Successful Women Fight ‘War for Talent’ on Two Fronts

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The potentially cutthroat nature of the business world has for many years seemed to caution women away from excelling in that male-dominated environment. And the ‘glass ceiling’ phenomenon, where women can see what is going on above them but are unable to get there, is widely reported and there are few signs of it abating.

Sprinkle on the stresses of these common perceptions, a poor return on work/life balance in business, that there is no support network for women and that many women in their early 30s may be starting a family while attempting to excel in business and you may have a reason for why women are so under-represented, especially at board level.

“I think women look at the business world and think, ‘Do I feel like this is a place I want to be?'” says Marie Wilson, director of the Ms. Foundation for Women, a New York-based advocacy group for women and girls. And a study published in 2000 called Gateway to Opportunity, embellishes this: “There is a small number of female mentors and role models, concern about balancing work and home life in the corporate world, and little encouragement from employers to secure an MBA.”

As a result, business schools have long reported under-representation by women on their courses – the average is around the one-third mark. And, according to recent statistics from the QS World MBA Tour, although 81% of women compared to 70% of men believe an MBA will improve their career prospects it is telling that women MBAs expect, on average, to be paid 30% less than men.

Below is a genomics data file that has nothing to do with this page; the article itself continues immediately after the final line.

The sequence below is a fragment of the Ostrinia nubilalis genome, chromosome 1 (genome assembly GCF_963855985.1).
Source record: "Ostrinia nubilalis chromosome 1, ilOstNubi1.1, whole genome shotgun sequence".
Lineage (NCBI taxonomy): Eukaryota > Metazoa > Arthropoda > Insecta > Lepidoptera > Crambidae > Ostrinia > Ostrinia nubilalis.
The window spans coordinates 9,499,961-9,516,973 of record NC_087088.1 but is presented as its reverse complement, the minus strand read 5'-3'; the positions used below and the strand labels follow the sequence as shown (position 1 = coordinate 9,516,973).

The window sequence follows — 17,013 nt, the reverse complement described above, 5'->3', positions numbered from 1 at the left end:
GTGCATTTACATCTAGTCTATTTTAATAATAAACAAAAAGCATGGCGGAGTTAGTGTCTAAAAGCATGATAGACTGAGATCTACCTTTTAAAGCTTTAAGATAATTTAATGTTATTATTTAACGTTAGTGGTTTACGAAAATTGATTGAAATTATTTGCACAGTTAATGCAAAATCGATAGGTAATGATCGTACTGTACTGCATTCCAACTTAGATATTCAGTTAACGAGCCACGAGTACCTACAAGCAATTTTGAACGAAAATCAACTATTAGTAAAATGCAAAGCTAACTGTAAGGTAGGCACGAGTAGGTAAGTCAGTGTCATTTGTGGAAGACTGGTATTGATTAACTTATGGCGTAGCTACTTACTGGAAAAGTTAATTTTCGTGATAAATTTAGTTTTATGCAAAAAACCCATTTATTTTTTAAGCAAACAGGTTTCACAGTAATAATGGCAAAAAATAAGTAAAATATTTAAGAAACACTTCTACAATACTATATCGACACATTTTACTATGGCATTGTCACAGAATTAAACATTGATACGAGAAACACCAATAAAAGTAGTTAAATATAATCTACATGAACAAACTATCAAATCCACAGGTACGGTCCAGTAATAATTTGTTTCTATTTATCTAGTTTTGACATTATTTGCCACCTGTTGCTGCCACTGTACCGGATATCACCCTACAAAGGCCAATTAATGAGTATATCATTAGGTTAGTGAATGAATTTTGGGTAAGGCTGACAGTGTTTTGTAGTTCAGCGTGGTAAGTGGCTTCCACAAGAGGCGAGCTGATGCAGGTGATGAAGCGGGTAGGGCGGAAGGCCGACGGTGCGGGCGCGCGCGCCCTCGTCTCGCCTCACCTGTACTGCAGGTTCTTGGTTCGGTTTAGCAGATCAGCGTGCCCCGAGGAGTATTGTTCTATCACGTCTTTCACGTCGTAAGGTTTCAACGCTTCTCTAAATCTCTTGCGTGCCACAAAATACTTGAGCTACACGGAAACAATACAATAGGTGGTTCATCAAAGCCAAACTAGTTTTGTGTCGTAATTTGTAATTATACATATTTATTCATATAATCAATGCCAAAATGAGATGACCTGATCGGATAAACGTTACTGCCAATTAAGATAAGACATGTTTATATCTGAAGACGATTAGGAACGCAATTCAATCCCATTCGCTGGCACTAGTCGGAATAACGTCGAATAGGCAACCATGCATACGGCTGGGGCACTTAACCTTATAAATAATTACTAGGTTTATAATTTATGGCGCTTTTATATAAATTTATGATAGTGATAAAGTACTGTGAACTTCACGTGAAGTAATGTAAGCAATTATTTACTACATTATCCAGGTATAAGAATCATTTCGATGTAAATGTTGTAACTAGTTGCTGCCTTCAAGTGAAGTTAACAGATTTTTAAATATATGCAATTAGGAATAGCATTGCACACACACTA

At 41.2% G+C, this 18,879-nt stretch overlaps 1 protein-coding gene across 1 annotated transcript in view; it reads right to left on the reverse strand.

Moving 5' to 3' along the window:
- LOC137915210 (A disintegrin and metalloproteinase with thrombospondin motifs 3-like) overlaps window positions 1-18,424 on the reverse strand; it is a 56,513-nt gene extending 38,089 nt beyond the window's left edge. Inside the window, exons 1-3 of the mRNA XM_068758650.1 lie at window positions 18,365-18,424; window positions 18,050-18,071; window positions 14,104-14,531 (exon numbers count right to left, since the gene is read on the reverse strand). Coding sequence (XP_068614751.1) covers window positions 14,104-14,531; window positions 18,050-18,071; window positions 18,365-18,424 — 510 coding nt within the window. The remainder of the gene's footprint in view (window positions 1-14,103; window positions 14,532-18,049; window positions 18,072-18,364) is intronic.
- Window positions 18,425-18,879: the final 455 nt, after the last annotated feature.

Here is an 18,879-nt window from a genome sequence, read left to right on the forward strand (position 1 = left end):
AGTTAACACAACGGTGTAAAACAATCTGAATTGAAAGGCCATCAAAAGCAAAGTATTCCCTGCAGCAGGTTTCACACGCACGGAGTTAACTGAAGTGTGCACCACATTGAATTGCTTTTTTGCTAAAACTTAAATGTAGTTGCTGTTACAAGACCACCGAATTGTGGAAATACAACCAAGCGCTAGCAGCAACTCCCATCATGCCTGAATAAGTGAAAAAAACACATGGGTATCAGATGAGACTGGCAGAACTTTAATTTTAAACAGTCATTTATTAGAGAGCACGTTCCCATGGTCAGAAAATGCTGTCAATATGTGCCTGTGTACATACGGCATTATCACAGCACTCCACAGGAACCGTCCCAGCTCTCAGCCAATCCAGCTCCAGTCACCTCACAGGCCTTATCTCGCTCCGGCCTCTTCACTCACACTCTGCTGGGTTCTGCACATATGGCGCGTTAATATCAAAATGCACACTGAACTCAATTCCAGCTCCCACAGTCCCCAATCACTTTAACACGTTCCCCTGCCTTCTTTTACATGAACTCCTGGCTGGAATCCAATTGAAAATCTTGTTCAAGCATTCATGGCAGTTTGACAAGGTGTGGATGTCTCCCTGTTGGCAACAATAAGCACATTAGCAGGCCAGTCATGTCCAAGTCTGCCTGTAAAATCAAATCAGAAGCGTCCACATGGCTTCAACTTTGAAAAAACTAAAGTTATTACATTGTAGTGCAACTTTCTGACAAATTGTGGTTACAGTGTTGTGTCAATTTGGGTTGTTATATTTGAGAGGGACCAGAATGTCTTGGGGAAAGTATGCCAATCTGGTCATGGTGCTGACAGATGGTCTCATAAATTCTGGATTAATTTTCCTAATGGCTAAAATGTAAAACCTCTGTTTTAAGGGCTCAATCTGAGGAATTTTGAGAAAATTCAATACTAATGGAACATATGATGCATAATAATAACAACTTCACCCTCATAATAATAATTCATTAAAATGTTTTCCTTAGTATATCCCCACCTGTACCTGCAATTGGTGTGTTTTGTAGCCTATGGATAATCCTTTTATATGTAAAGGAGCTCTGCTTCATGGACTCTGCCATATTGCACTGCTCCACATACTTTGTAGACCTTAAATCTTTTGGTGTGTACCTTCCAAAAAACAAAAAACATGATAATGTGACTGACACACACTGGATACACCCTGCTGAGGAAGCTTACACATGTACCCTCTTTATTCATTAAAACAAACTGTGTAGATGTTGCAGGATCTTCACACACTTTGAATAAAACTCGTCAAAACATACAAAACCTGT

Many women also shied away from MBAs due to a perception that it is too analytical and too math-heavy. Pilar Chaparro, an MBA graduate of Italy’s SDA Bocconi says, “In the past, fewer women may have applied to MBAs due to the application process and structure of traditional educational programs. The traditional MBA programs positioned themselves heavily on the analytics and rational part of education. I believe that women are seeking for something more flexibility, community, learning experiences.”

Worse, in an exhaustive study of Fortune 1000 companies by Prof. Constance Helfer and colleagues from the Tuck School and Loyola University, 48% of the largest US firms have a complete absence of women in senior management positions.

But change is coming. The QS World MBA Tour reports a year-on-year increase in interest by women in MBA courses. At their prestigious international business school fairs in 2003, 28% of attendees were women while, by 2006 this had increased to 38%. In addition the proportion of women taking GMATs is booming by about 15% per annum. In 2005 there were 89,000 women GMAT test takers, an increase of 75% in five years.